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Captain’s log: A stop in Gjoa Haven

The exploration history of an Arctic hamlet
  • Aug 20, 2014
  • 291 words
  • 2 minutes
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August 21, 2014, 13:00 Mountain Standard Time
We are presently anchored offshore of the hamlet of Gjoa Haven. This hamlet is brimming with historical significance and is always one of my favorite stops. The Norwegian explorer Roald Amundsen stayed here for more than two years (between 1903 to 1905) while completing the first transit of the Northwest Passage, and named the harbour after his small sturdy wooden sloop, the Gjöa. It’s also the site where Amundsen and his men met a band of Netsilik Inuit. The deep relationship that formed between the two groups lasted nearly 18 months, and saw Amundsen’s crew deeply immersed in learning and respecting northern culture and skill. Amundsen’s later successes in completing the Northwest Passage were likely the direct result of his ability to incorporate their lessons, knowledge and skills into his mission.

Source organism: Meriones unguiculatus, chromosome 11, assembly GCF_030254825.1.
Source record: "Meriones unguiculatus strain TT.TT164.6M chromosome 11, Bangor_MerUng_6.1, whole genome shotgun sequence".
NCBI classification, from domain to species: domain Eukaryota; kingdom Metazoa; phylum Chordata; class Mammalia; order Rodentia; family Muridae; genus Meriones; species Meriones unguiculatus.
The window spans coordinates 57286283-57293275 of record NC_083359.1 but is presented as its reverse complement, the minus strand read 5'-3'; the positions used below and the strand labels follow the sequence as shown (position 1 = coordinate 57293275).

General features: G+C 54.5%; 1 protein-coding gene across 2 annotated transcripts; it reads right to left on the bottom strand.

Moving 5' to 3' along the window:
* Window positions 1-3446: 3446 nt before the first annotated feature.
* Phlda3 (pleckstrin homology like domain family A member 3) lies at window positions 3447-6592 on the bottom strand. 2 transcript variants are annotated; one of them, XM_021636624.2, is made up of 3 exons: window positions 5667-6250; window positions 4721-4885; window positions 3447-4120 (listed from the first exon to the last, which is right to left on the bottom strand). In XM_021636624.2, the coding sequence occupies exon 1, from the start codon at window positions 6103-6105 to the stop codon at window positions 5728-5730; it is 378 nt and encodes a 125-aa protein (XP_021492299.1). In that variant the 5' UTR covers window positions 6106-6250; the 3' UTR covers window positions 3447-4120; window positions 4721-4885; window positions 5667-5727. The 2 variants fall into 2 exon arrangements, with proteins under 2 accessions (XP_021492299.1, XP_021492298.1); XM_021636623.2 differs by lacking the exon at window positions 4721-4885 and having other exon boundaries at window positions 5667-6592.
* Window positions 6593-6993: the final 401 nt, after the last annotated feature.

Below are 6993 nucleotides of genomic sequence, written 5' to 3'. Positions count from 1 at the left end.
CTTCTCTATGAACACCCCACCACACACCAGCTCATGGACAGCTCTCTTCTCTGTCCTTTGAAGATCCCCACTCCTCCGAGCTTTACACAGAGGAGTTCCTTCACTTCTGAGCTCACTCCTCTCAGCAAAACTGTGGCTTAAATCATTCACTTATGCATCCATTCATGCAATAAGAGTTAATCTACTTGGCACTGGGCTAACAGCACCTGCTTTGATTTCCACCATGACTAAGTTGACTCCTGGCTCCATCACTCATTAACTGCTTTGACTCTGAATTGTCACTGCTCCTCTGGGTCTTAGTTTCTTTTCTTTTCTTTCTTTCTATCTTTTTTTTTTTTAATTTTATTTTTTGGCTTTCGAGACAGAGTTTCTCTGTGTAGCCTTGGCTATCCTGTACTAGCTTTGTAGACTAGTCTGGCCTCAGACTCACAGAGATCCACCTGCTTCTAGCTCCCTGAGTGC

The hamlet also holds the oral history of the Inuit and many in the community maintain profound insights into their community, their history and their environment. Community members still speak of the stories of Franklin survivors trying to reach safety, and their interest in the searches is also ongoing.

And today, the word on the street in Gjoa Haven is that the ice is still holding fast on the other side of King William Island in our project area. Our latest ice maps and satellite images from the Canadian Ice Service have confirmed what the Inuit already knew. Ice conditions in the Arctic are often driven as much by the wind as they are by the amount of ice, and without some strong southeast winds the ice retreat will be very slow this season. Sailors never wish for gales, but I might make an exception if it blows southeast before we get there.


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